Implementation of the Kurucz database to Radis

As planed in my last article, I started my project by adding a first database to Radis : Kurucz.

I based my work on a existing class developed in Exojax. I reviewed the associated methods that allowed to download the data from the database, store it in numpy arrays and extract the key information from it for further calculation.

By running a few examples on Exojax, I got familiar with the structure and nature of the data and key functions.

However, I noticed a problem in the install command of Radis’s sister code Exojax while running theses examples. After further investigation with my mentors and the Exojax team, it appeared to be a jax problem so we couldn’t fix it for the moment.
Since I could only make them work on a wsl environment, I couldn’t afford to import jax libraries used in the AdbKurucz database implemented to Exojax. This is the reason why I had to adapt the structure of the data and methods and stick to Pandas dataframes and numpy arrays.

First try : using a DatabaseManager structure

As a explained it in the previous article, Radis has developed a special Class the handle the database processes. Since Kurucz is an atomic Database, I tried to implement it by making it inherit from the DatabaseManager class and setting the molecule parameter to “None”. Unfortunately, it led to many exceptions in the methods that I gave up on this idea.

Second try : using Exojax methods without jax imports

This approach provided very nice results because the major part of the methods were already efficient.
Nevertheless I had some errors because of the data wasn’t loaded properly or syntax errors had broken a few parts of the code.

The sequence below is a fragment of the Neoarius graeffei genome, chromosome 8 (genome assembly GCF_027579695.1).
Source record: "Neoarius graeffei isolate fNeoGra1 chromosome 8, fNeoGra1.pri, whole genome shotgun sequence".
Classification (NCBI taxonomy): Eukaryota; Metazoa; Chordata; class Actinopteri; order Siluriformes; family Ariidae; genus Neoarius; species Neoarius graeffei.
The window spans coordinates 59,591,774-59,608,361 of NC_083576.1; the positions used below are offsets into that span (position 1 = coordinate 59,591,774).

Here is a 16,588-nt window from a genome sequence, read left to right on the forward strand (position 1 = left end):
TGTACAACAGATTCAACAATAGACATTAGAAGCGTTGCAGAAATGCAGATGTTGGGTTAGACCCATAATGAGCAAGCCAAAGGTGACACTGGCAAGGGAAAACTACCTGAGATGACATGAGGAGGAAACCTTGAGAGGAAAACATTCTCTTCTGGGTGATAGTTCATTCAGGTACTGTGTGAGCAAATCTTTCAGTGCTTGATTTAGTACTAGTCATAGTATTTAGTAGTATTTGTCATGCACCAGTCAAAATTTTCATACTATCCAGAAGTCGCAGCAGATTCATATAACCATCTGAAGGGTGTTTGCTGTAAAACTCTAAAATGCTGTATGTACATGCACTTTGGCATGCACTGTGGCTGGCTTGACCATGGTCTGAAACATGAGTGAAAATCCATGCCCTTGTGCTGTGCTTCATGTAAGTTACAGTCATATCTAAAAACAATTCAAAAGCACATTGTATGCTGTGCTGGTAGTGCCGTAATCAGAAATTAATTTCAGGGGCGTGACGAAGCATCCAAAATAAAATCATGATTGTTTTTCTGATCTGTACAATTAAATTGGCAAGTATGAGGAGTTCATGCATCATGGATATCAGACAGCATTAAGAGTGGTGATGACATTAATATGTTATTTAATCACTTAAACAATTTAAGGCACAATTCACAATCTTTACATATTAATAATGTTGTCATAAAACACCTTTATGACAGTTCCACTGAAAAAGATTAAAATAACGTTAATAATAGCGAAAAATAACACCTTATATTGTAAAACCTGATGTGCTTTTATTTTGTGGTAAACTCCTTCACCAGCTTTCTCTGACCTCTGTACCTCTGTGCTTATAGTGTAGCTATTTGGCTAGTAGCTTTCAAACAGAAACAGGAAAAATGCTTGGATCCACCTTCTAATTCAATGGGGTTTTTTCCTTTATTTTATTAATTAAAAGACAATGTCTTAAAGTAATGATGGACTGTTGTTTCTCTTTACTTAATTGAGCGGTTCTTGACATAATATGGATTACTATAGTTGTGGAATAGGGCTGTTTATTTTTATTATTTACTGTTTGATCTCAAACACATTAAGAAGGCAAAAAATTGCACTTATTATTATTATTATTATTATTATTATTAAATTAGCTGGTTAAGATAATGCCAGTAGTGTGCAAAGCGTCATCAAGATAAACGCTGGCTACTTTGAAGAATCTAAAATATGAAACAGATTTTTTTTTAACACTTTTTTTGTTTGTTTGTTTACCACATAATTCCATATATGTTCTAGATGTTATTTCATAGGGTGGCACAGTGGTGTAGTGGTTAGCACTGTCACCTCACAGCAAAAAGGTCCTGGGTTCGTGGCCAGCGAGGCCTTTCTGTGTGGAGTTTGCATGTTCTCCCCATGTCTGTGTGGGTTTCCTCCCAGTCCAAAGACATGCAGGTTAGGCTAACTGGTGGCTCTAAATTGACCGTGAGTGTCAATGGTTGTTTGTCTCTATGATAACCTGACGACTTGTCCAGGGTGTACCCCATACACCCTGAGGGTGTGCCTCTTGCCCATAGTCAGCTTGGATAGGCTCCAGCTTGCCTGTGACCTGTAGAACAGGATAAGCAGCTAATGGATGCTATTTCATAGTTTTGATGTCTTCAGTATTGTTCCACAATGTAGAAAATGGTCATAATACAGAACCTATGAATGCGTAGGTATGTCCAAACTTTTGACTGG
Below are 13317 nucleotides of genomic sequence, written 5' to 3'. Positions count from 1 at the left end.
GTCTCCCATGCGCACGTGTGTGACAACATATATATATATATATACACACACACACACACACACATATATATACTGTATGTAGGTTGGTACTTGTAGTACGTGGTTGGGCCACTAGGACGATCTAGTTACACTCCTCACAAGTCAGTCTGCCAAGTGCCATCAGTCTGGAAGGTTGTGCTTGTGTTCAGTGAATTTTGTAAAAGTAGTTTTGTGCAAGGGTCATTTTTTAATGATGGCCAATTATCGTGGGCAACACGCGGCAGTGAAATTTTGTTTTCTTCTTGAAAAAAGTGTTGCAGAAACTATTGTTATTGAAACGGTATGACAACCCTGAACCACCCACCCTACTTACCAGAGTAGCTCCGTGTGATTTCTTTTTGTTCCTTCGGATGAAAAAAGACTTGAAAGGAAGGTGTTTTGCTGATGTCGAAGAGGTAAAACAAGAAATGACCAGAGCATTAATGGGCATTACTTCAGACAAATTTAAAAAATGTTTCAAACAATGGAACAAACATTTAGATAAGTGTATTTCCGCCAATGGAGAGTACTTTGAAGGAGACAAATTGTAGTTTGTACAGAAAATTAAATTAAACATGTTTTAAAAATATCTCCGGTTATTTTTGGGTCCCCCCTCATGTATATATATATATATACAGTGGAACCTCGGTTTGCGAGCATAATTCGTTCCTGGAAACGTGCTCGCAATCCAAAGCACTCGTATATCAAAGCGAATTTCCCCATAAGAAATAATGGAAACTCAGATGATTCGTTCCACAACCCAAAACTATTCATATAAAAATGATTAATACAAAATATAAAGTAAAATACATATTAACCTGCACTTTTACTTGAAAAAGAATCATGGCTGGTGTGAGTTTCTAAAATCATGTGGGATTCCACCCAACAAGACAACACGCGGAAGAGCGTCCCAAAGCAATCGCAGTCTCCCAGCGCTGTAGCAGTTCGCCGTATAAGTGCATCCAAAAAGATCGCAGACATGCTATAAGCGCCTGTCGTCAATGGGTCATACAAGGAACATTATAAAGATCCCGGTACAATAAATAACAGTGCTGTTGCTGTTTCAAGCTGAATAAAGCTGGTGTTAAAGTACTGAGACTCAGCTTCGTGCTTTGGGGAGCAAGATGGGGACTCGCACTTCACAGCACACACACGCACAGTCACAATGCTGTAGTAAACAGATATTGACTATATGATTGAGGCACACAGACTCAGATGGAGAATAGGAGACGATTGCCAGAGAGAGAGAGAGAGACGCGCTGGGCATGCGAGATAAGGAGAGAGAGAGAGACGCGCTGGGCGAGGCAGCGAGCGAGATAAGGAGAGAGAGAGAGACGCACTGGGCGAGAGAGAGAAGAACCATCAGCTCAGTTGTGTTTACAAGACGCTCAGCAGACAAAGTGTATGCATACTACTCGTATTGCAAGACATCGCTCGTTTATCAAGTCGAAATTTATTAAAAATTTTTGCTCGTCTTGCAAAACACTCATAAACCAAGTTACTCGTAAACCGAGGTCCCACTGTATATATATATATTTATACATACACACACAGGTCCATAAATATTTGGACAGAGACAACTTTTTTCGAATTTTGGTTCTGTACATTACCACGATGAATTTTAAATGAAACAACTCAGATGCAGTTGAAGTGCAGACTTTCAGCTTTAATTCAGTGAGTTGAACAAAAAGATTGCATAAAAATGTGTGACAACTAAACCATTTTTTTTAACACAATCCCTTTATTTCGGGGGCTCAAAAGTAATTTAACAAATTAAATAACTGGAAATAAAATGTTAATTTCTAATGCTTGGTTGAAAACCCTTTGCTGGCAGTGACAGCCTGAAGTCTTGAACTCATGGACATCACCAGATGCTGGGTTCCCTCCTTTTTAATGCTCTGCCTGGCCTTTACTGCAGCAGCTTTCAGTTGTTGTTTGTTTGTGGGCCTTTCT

I finally managed to load, store and use the data from Kurucz.

Then I added an example to show how this new database can be used.

This is the first spectrum that I obtained from the Kurucz database for Fe.

A bit more explanations:

The population of the lower energy level of a given transition is the number of atoms that are in that energy state at any given time. So if you have a large population in a certain energy state, you have a lot of atoms that are able to make the transition and therefore emit a photon. Einstein’s coefficient A for a particular transition is a measure of the probability of that transition occurring. So if A is large, then each atom has a high chance of making the transition and emitting a photon. Thus, the intensity of the spectral line (i.e. the number of photons emitted per unit time) is proportional to both the population of the lower energy level (the number of atoms capable of making the transition) and to A (the probability that each atom actually makes the transition). So the intensity can be approximately represented as A * population.

The users can chose the temperature and the function then interpolates the values from the database and plots the spectrum.

In order to generalize this to all the atoms and ions of the database, I had to adjust the function load_pf_Barklem2016() from Exojax and fix an error in the way the partition functions were extracted.

Now I can load the data and use it properly. For Kurucz’s data, each file corresponds to a single species of atom only. For example, “gf2600.all” is dedicated to absorption lines of “neutral iron atoms”. The “26” is the atomic number of iron, followed by a “00” indicating zero ionization (=neutral; Fe I). For example, if you want to use spectral lines of singly-ionized sodium (Na II or Na+), you should download “gf1101.all”.

Here is another example for Ca.

What is next ?

I will end up this week by adding a few tests to ensure my code doesn’t break any part of the Radis architecture and may go for a PR in the next days.

Then the next step for Week 4 will be to implement the TheoReTS database to Radis .